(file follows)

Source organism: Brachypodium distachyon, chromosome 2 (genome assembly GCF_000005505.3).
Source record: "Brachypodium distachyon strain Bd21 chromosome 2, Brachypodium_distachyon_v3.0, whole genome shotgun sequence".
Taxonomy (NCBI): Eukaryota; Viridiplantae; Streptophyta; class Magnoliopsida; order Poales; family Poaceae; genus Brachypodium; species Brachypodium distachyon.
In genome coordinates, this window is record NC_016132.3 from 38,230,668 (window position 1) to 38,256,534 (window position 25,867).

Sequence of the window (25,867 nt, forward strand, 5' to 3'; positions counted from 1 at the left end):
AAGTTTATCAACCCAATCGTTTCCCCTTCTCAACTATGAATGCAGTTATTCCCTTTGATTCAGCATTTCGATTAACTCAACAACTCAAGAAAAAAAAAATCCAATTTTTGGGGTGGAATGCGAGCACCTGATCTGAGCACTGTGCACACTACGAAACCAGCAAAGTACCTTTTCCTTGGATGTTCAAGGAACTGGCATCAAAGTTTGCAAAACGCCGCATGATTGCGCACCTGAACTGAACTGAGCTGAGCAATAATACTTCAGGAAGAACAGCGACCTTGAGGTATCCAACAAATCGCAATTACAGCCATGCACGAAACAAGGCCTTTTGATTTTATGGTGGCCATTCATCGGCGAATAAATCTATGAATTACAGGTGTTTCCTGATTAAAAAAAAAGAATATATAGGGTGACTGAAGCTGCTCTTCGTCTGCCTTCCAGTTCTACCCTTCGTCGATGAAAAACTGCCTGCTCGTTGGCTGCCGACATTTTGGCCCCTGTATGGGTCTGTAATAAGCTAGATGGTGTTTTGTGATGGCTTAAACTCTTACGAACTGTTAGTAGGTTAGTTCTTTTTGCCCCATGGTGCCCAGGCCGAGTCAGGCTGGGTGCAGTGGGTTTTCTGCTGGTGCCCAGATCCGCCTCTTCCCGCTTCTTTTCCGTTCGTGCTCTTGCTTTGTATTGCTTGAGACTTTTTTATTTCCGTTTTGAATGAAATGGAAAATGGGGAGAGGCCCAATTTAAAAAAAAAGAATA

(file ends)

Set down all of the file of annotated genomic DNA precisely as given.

Source organism: Brachypodium distachyon, chromosome 2 (genome assembly GCF_000005505.3).
Source record: "Brachypodium distachyon strain Bd21 chromosome 2, Brachypodium_distachyon_v3.0, whole genome shotgun sequence".
Taxonomy (NCBI): Eukaryota; Viridiplantae; Streptophyta; class Magnoliopsida; order Poales; family Poaceae; genus Brachypodium; species Brachypodium distachyon.
In genome coordinates, this window is record NC_016132.3 from 38,230,668 (window position 1) to 38,256,534 (window position 25,867).

Sequence of the window (25,867 nt, forward strand, 5' to 3'; positions counted from 1 at the left end):
AAGTTTATCAACCCAATCGTTTCCCCTTCTCAACTATGAATGCAGTTATTCCCTTTGATTCAGCATTTCGATTAACTCAACAACTCAAGAAAAAAAAAATCCAATTTTTGGGGTGGAATGCGAGCACCTGATCTGAGCACTGTGCACACTACGAAACCAGCAAAGTACCTTTTCCTTGGATGTTCAAGGAACTGGCATCAAAGTTTGCAAAACGCCGCATGATTGCGCACCTGAACTGAACTGAGCTGAGCAATAATACTTCAGGAAGAACAGCGACCTTGAGGTATCCAACAAATCGCAATTACAGCCATGCACGAAACAAGGCCTTTTGATTTTATGGTGGCCATTCATCGGCGAATAAATCTATGAATTACAGGTGTTTCCTGATTAAAAAAAAAGAATATATAGGGTGACTGAAGCTGCTCTTCGTCTGCCTTCCAGTTCTACCCTTCGTCGATGAAAAACTGCCTGCTCGTTGGCTGCCGACATTTTGGCCCCTGTATGGGTCTGTAATAAGCTAGATGGTGTTTTGTGATGGCTTAAACTCTTACGAACTGTTAGTAGGTTAGTTCTTTTTGCCCCATGGTGCCCAGGCCGAGTCAGGCTGGGTGCAGTGGGTTTTCTGCTGGTGCCCAGATCCGCCTCTTCCCGCTTCTTTTCCGTTCGTGCTCTTGCTTTGTATTGCTTGAGACTTTTTTATTTCCGTTTTGAATGAAATGGAAAATGGGGAGAGGCCCAATTTAAAAAAAAAGAATA